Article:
Complete Shorter Fiction

Complete Shorter Fiction

Book - 2008
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By all accounts the stories we know today represent only a fraction of those which Oscar Wilde enchanted his listeners. Now for the first time in one volume we have a complete collection of all the short fiction he published, and it clearly shows his versatility and skill as a storyteller, toooften overshadowed by his reputation as dramatist, critical theorist, and novelist.This edition include such well-known fairy-tales as 'The Happy Prince', 'The Young King', and 'The Fisherman and his Soul'; witty social and literary parody in 'Lord Arthur Savile's Crime' and in Wilde's identification of the mysterious dedicatee of Shakespeare's Sonnets; and some of the parables hemost characteristically delivered, which he called 'Poems in Prose'.
Publisher: Oxford ; New York : Oxford University Press, 2008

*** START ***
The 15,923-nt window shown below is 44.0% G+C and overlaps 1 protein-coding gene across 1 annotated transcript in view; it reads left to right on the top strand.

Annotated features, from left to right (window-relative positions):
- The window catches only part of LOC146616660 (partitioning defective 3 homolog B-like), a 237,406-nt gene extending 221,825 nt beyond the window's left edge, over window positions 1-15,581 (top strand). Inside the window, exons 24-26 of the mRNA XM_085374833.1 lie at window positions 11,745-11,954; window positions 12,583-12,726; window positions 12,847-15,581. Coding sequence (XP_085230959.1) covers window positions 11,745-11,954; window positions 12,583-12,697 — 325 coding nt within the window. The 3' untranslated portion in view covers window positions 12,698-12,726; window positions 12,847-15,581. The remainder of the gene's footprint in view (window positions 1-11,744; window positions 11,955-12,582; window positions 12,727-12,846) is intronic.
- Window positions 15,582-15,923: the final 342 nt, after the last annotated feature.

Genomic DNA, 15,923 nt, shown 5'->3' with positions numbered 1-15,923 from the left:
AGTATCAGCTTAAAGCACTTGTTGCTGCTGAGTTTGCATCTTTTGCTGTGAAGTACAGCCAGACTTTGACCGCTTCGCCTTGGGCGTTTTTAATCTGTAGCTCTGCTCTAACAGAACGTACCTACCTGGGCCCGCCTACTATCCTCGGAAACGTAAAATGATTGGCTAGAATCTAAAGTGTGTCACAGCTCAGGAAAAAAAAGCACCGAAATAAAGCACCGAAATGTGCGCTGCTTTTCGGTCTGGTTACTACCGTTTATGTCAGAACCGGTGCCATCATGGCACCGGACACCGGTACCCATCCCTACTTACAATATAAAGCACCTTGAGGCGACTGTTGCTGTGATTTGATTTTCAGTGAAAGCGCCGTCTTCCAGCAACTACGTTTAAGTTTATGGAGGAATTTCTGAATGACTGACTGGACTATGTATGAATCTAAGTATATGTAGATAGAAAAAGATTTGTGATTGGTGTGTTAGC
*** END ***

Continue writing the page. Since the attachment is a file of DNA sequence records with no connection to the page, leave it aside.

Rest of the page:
ISBN: 9780199535965
Branch Call Number: FICTION WILDE
Characteristics: 271 p. ; 20 cm
Additional Contributors: Murray, Isobel


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Mar 21, 2015

"Men who are dandies and women who are darlings rule the world, at least they should do so."
-"The Model Millionaire"
Even if you've never read anything by Oscar Fingal O'Falhertie Willis Wilde (his full name), you probably have some impression of him, which means he succeeded. He has been described by some as the first modern celebrity (who wasn't royalty) and one of the first authors who made his life and persona as much a work of art (if not more so) as his books. His reputation as an author rests on a rather flimsy cravat; he's best remembered for his supremely witty play "The Importance of Being Earnest," his sole novel, "The Picture of Dorian Gray," and his epigrams. Maybe it's time you got to know Mr. Wilde better and see what all the fuss is about. This Penguin edition, as the title indicates, brings together all of his short fiction, which includes fairy tales, stories for children, detective stories, ghost stories, a piece about Shakespeare's sonnets, and comic stories. For someone so associated with decadence and aestheticism, there's a surprisingly strong sentimental and moralistic streak, especially in children's stories like "The Happy Prince" and "The Selfish Giant." This stories to reveal a different side to Wilde and show he had more range than he's often given credit for, but none particularly sparkle like his best plays or have the depth of "Dorian Gray."
"All art is quite useless."


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